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I am new to C++. A Beginner. While I was learning the casting feature provided by C++, was wondering why Casting feature specially static cast. When we know what type of variable would be required then why casting?.

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4 Answers 4

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If I understand your question correctly, you are asking about why there is a static_cast operator in C++. Typecasting helps to move the pointer in a class hierarchy. And with static_cast you can downcast a pointer in the class hierarchial relationships. Though, such conversions aren't safe, you should be careful while dealing with it.

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Mahesh, Trying to understand again here, considering the classes, static_cast is done only on pointers other than basic data types? –  Lakshmi Feb 18 '11 at 6:57
    
Yes, converting a pointer to a base class to a pointer to a derived class. –  Mahesh Feb 18 '11 at 7:06
    
She's asking if it's used only for pointers. The static_cast keyword can be used for any normal conversion between types. This includes any casts between numeric types, casts of pointers and references up the hierarchy, conversions with unary constructor, conversions with conversion operator. @Lakshmi, please learn to use google: cppreference.com/wiki/keywords/static_cast –  Nav Feb 18 '11 at 7:55
    
For user defined types, I think, it is only for Pointers/References. Is my answer ambiguous? I guess, I answered accordingly to OP question. –  Mahesh Feb 18 '11 at 8:01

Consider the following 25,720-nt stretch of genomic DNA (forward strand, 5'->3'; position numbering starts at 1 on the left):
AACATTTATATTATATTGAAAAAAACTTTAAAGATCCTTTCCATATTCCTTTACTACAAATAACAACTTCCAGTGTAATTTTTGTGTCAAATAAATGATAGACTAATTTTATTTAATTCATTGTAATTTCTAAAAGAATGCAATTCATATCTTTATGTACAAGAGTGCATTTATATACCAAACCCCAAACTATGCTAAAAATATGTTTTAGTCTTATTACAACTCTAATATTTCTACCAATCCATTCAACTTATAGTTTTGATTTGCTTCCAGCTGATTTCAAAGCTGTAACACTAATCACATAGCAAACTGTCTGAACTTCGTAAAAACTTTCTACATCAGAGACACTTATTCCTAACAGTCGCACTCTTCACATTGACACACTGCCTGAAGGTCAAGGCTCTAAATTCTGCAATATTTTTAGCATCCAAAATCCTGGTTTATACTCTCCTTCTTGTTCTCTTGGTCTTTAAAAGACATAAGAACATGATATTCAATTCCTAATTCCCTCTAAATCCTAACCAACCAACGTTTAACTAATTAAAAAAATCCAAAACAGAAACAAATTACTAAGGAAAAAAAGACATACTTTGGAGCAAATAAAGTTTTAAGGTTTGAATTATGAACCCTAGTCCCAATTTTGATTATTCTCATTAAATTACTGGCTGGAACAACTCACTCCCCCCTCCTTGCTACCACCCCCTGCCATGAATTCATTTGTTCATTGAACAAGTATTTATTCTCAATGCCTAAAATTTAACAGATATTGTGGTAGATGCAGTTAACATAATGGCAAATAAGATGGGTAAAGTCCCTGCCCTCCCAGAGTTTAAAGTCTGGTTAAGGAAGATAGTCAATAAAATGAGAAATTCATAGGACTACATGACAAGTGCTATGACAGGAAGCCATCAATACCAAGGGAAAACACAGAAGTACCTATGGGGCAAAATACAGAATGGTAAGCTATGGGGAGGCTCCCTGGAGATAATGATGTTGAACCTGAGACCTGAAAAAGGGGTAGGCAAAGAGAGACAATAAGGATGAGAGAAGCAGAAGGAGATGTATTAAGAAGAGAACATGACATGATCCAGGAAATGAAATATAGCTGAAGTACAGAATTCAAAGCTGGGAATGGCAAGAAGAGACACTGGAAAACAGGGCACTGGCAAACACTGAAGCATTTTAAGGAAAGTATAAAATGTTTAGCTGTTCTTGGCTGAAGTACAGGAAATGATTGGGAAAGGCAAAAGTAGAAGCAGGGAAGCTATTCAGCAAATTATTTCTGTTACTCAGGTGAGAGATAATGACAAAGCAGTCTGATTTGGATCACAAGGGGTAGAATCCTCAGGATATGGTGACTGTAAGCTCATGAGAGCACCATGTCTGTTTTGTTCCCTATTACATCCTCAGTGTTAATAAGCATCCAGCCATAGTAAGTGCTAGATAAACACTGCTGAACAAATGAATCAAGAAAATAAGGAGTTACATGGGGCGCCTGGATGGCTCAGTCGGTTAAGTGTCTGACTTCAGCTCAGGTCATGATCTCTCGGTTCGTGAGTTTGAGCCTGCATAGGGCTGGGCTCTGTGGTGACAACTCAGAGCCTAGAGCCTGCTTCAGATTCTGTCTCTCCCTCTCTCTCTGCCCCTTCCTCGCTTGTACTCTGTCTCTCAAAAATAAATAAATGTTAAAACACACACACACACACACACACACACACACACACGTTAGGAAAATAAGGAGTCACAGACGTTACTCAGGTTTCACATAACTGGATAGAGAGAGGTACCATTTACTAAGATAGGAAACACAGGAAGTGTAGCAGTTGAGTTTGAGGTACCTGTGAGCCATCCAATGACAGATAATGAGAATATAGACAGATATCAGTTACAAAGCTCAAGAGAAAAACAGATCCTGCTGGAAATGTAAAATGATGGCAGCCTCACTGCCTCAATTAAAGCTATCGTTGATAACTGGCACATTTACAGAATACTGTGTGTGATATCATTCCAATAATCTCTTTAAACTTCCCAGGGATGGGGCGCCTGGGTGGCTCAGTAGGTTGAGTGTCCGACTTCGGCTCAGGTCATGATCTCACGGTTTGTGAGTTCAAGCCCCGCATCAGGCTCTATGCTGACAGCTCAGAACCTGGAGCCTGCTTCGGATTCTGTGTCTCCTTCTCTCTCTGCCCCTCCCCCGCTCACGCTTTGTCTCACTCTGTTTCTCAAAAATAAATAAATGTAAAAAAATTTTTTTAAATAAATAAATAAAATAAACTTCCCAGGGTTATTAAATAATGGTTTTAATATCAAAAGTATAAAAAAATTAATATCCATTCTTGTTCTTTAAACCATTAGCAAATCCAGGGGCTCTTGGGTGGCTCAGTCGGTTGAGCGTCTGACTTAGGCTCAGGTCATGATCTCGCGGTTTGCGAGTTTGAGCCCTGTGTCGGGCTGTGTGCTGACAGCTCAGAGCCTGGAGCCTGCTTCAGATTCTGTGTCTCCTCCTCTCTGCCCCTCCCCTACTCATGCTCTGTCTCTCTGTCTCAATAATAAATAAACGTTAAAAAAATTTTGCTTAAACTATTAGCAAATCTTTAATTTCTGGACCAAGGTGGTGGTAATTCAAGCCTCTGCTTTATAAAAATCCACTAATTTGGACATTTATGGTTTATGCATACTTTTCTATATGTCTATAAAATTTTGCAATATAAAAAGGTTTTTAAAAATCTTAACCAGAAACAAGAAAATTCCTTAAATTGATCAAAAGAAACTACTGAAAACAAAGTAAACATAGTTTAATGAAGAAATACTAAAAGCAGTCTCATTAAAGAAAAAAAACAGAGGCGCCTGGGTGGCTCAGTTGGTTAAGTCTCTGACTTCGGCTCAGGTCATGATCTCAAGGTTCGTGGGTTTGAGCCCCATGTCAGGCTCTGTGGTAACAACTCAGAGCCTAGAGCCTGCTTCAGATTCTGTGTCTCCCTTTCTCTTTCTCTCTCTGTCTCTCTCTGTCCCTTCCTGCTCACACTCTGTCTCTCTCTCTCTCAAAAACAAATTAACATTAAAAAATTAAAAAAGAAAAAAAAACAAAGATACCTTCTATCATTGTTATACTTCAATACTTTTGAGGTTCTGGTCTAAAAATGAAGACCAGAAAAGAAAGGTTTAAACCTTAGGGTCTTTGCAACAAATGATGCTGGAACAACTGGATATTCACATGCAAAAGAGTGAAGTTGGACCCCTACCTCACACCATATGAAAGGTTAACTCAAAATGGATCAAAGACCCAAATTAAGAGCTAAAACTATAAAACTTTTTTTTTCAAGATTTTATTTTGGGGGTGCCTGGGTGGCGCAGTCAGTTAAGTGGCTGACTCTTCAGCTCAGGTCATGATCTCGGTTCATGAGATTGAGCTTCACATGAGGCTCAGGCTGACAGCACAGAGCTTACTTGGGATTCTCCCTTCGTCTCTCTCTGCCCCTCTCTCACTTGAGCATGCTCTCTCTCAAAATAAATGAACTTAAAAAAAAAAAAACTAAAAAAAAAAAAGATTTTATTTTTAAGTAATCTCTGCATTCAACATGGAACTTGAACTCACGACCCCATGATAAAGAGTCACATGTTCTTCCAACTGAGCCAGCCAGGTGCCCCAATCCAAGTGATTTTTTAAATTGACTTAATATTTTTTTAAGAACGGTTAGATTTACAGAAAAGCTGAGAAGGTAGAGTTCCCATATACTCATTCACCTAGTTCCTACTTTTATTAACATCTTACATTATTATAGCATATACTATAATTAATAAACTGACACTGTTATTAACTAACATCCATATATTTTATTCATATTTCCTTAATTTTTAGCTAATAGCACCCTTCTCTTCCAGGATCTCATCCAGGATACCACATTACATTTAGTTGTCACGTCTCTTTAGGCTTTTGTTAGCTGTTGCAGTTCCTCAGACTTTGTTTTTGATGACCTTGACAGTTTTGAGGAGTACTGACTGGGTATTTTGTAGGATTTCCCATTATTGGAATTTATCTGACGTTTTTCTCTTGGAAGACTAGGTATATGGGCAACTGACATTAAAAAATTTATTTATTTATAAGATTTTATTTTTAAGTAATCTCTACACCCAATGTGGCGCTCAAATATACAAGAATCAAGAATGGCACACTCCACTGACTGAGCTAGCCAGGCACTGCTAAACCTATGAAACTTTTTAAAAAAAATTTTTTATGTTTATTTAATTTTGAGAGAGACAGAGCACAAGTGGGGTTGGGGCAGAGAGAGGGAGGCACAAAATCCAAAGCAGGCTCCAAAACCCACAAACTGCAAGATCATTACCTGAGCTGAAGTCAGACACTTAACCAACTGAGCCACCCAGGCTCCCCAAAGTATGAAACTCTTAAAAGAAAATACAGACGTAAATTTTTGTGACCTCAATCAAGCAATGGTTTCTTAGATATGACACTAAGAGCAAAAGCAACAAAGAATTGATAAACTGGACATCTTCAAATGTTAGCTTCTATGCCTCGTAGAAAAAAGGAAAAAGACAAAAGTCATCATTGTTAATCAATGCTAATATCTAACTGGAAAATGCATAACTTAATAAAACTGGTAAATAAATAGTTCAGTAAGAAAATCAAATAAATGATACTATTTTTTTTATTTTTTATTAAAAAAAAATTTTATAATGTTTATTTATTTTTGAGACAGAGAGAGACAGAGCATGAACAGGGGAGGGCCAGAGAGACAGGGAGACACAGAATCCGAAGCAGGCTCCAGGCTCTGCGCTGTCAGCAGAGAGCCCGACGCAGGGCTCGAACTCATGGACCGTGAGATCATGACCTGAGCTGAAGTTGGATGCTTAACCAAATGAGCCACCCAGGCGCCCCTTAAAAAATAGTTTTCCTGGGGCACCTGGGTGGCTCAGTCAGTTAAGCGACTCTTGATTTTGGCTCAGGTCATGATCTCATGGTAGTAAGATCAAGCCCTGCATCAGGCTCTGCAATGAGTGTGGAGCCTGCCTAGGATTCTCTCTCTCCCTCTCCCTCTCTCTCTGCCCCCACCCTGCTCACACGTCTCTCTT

it's then you want to, for example, convert one type to another. say float to int. or object of different classes (usually base vs inherited). there's a lot of different examples. you will learn to use it mostly by solving some examples and other experience gaining stuff.

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Thanks David. I thnk as u said do lots of coding to understand the practical use –  Lakshmi Feb 18 '11 at 7:02

See When should static_cast, dynamic_cast and reinterpret_cast be used? for an explanation of the features of static_cast.

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static_cast is designed to reverse any implicit conversion. If You convert to void* implicitly, then you can convert back with static_cast if you know that you really are just reversing an earlier conversion.

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